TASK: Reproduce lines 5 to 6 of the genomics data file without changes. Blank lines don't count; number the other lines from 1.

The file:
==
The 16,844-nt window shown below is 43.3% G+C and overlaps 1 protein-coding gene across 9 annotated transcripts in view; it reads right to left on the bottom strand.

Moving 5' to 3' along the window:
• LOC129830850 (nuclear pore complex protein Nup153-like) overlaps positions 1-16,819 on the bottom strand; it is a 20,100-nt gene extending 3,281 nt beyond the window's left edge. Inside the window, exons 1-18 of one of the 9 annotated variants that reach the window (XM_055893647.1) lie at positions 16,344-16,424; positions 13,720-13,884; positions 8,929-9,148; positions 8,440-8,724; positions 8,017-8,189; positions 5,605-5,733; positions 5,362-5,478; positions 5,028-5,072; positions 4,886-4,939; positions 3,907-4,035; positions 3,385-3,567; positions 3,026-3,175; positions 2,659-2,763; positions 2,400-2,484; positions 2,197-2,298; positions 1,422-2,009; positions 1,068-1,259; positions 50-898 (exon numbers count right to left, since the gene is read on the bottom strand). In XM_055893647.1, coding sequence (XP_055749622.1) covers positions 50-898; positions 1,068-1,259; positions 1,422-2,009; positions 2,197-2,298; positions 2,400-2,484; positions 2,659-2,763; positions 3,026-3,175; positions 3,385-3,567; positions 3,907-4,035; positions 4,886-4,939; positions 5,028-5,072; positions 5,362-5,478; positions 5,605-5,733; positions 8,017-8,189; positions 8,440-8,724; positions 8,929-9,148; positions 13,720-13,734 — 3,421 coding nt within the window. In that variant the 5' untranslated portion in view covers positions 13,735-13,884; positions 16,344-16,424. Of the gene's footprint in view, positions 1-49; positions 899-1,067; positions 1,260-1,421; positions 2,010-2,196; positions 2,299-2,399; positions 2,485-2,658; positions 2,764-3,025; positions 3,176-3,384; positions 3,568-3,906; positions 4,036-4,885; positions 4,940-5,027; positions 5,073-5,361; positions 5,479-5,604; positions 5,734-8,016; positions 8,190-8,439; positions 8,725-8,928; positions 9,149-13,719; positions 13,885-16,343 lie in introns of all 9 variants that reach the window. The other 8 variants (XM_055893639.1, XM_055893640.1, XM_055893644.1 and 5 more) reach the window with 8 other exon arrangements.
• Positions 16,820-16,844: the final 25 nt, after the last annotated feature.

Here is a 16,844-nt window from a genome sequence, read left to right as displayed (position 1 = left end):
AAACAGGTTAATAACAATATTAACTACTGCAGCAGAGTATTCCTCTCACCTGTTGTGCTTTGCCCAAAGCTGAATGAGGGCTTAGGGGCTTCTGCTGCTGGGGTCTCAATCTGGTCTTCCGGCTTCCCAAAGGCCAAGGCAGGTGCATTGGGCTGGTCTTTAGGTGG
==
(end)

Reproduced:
Here is a 16,844-nt window from a genome sequence, read left to right as displayed (position 1 = left end):
AAACAGGTTAATAACAATATTAACTACTGCAGCAGAGTATTCCTCTCACCTGTTGTGCTTTGCCCAAAGCTGAATGAGGGCTTAGGGGCTTCTGCTGCTGGGGTCTCAATCTGGTCTTCCGGCTTCCCAAAGGCCAAGGCAGGTGCATTGGGCTGGTCTTTAGGTGG